Given a list of cities and the distances between each pair of cities, what is the shortest possible route that visits each city exactly once and returns to the origin city?

In essence, this question is asking us (the salesman) to visit * each * of the cities via the shortest path that gets us back to our origin city. We can conceptualize the TSP as a graph where each city is a node, each node has an edge to every other node, and each edge weight is the distance between those two nodes.

The first computer coded solution of TSP by Dantzig, Fulkerson, and Johnson came in the mid 1950’s with a total of 49 cities. Since then, there have been many algorithmic iterations and 50 years later, the TSP problem has been successfully solved with a node size of 24,978 cities! Multiple variations on the problem have been developed as well, such as mTSP, a generalized version of the problem and Metric TSP, a subcase of the problem.

The original Traveling Salesman Problem is one of the fundamental problems in the study of combinatorial optimization—or in plain English: *finding the best solution to a problem from a finite set of possible solutions*. This field has become especially important in terms of computer science, as it incorporate key principles ranging from searching, to sorting, to graph theory.

However, before we dive into the nitty gritty details of TSP, we would like to present some real-world examples of the problem to illustrate its importance and underlying concepts. Applications of the TSP include:

Click on an example to the left for more information!

- Santa delivering presents.
- Fulfilling an order in a warehouse.
- Designing and building printed circuit boards.
- Analyzing an X-Ray.
- GPS satellite systems.
- School bus scheduling.

The difficulty in solving a combinatorial optimization problem such as the TSP lies not in discovering a single solution, but rather quickly verifying that a given solution is the * optimal * solution. To verify, without a shadow of a doubt, that a single solution is optimized requires both computing all the possible solutions and then comparing your solution to each of them. We will call this solution the **Exact** solution. The number of computations required to calculate this **Exact** solution grows at an enormous rate as the number of cities grow as well. For example, the total number of possible paths for 7 cities is just over **5,000**, for 10 cities it is over **3.6 million**, and for 13 cities it is over **6 billion**. Clearly, this growth rate quickly eclipses the capabilities of modern personal computers and determining an exact solution may be near impossible for a dataset with even 20 cities. We will explore the exact solution approach in greater detail during the `Naïve`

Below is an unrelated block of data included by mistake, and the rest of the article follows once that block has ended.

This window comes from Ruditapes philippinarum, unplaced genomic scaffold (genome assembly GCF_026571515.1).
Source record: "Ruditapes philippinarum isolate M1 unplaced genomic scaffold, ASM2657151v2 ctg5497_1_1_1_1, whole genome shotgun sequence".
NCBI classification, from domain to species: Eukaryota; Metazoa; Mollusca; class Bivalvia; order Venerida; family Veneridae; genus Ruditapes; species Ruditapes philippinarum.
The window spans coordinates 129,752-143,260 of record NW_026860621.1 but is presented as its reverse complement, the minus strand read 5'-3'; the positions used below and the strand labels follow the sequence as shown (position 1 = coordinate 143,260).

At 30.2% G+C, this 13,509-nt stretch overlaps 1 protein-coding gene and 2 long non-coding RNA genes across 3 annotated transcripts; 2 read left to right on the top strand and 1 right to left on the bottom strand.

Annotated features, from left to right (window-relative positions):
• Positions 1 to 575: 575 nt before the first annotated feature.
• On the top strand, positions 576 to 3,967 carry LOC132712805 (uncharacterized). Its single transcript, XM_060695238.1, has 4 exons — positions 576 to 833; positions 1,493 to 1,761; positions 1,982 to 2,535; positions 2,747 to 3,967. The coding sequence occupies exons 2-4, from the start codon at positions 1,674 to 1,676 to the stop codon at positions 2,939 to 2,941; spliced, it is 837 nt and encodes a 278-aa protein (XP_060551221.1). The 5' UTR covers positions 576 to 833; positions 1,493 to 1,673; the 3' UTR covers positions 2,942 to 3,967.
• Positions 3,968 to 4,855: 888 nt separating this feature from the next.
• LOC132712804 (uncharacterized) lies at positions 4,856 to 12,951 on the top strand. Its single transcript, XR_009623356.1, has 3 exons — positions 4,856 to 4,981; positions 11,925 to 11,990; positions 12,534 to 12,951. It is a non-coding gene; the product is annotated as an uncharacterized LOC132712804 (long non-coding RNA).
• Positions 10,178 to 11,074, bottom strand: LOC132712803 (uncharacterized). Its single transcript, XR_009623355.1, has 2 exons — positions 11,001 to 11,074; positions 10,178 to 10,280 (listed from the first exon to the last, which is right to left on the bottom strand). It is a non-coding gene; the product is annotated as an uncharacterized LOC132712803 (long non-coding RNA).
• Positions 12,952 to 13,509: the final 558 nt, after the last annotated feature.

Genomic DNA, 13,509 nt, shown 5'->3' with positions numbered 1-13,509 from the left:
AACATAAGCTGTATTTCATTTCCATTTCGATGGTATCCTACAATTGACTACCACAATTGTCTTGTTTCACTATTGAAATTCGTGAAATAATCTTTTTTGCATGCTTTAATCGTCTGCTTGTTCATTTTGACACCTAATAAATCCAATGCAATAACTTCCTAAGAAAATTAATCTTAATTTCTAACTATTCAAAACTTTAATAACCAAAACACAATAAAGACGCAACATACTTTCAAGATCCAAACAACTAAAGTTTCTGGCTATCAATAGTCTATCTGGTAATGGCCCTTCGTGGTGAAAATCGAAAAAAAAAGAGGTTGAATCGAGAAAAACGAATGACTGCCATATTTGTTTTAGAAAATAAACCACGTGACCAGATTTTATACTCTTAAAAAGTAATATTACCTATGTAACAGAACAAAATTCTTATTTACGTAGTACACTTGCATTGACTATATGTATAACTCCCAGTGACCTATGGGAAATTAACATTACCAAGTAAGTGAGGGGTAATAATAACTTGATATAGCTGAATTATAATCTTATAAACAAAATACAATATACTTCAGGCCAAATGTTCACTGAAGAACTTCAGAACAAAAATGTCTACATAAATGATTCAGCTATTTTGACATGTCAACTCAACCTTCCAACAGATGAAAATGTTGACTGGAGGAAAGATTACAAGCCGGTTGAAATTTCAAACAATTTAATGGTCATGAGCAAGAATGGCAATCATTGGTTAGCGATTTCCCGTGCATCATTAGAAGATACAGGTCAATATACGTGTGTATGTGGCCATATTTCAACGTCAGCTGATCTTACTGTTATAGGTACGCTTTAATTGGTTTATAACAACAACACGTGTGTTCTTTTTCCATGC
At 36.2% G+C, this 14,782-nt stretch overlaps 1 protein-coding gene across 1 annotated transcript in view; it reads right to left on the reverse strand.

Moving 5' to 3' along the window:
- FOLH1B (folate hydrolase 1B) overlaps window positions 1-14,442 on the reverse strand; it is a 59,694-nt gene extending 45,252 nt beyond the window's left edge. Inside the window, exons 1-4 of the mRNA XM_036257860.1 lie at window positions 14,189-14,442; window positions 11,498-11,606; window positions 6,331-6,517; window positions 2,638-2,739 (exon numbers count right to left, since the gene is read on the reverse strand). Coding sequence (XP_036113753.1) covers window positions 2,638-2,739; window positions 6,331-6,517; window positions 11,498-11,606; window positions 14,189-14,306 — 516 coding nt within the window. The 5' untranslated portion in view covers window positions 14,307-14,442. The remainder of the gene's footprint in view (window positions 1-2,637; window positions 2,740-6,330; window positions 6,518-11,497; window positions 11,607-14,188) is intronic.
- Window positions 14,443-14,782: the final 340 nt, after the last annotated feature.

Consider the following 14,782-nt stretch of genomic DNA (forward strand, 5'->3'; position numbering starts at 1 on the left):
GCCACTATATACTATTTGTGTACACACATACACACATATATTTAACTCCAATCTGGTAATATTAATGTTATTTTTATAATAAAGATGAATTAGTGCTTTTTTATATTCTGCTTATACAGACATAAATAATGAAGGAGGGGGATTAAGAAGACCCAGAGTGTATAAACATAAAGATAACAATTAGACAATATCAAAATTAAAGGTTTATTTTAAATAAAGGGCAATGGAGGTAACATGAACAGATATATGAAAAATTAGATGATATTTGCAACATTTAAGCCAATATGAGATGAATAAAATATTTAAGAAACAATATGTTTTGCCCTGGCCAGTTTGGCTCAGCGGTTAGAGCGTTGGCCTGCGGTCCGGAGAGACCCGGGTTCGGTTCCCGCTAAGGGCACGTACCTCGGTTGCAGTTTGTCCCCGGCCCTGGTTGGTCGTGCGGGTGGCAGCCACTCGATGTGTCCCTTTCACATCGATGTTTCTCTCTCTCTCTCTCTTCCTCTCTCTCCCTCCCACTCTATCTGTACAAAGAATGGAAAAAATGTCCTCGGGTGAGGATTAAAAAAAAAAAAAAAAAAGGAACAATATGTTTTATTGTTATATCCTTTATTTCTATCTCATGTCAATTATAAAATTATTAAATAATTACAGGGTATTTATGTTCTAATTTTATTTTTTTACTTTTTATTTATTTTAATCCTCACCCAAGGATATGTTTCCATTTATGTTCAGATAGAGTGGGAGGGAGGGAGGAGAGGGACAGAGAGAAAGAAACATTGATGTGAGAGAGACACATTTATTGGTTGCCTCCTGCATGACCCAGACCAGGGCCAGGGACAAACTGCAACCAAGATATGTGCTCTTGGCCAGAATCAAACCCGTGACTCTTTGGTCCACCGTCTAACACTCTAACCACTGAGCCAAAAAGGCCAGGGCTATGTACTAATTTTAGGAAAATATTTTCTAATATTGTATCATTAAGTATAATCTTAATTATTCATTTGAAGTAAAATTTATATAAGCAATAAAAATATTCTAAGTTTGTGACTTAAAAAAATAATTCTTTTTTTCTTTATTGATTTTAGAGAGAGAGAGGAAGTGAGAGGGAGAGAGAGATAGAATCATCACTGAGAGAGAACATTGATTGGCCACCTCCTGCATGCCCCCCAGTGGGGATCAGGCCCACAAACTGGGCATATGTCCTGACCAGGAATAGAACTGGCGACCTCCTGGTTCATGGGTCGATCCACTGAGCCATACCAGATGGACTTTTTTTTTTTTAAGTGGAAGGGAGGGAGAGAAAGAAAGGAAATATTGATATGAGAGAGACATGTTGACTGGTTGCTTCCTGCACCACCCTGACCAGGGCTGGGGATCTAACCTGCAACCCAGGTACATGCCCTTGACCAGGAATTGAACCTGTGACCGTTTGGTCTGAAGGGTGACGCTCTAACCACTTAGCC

section.

The physical limitations of finding an exact solution lead us towards a very important concept – *approximation algorithms*. In an approximation algorithm, we cannot guarantee that the solution is the optimal one, but we can guarantee that it falls within a certain proportion of the optimal solution. The real strength of approximation algorithms is their ability to compute this bounded solution in an amount of time that is several orders of magnitude quicker than the exact solution approach. Later on in this article we will explore two different approximation algorithms,
`Nearest Neighbor`

and `Christofide’s Algorithm`

, and the many facets of each approach.

Speed:

Speed:

Steps:

While the Naïve and dynamic programming approaches always calculate the exact solution, it comes at the cost of enormous runtime; datasets beyond 15 vertices are too large for personal computers. The most common approximation algorithm, Nearest Neighbor, can produce a very good result (within 25% of the exact solution) for most cases, however it has no guarantee on its error bound. That said, Christofides algorithm has the current best error bound of within 50% of the exact solution for approximation algorithms. Christofides produces this result in a “good” runtime compared to Naïve and dynamic, but it still significantly slower than the Nearest Neighbor approach.

In the chart above the runtimes of the naive, dynamic programming, nearest neighbors, and Christofides’ are plotted. The x-axis represents the number of cities that the algorithm works on while the y-axis represents the worst-case amount of calculations it will need to make to get a solution. As you can see, as the number of cities increases every algorithm has to do more calculations however naive will end up doing significantly more. Note how with 20 cities, the naive algorithm is 5,800,490,399 times slower than even the minimally faster dynamic programming algorithm.

We would like to thank Dr. Heer, Matthew Conlen, Younghoon Kim, and Kaitlyn Zhou for their contributions to CSE 442, the UW Interactive Data Lab, Idyll, and much more. This article would not have been possible without their support and guidance.

Kevin Zhao

Divya Cherukupalli

Kevin Pusich

Inspiration from Idyll articles: Flight, Barnes Hut

Eulerian tourChristofides solver

General TSP code

graph-lib

TSP History

Thanks to xkcd for these comical comics as well!